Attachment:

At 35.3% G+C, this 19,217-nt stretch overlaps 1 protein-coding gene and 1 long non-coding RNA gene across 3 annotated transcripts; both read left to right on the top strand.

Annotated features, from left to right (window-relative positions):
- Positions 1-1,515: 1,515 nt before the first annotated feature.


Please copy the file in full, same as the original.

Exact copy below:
At 35.3% G+C, this 19,217-nt stretch overlaps 1 protein-coding gene and 1 long non-coding RNA gene across 3 annotated transcripts; both read left to right on the top strand.

Annotated features, from left to right (window-relative positions):
- Positions 1-1,515: 1,515 nt before the first annotated feature.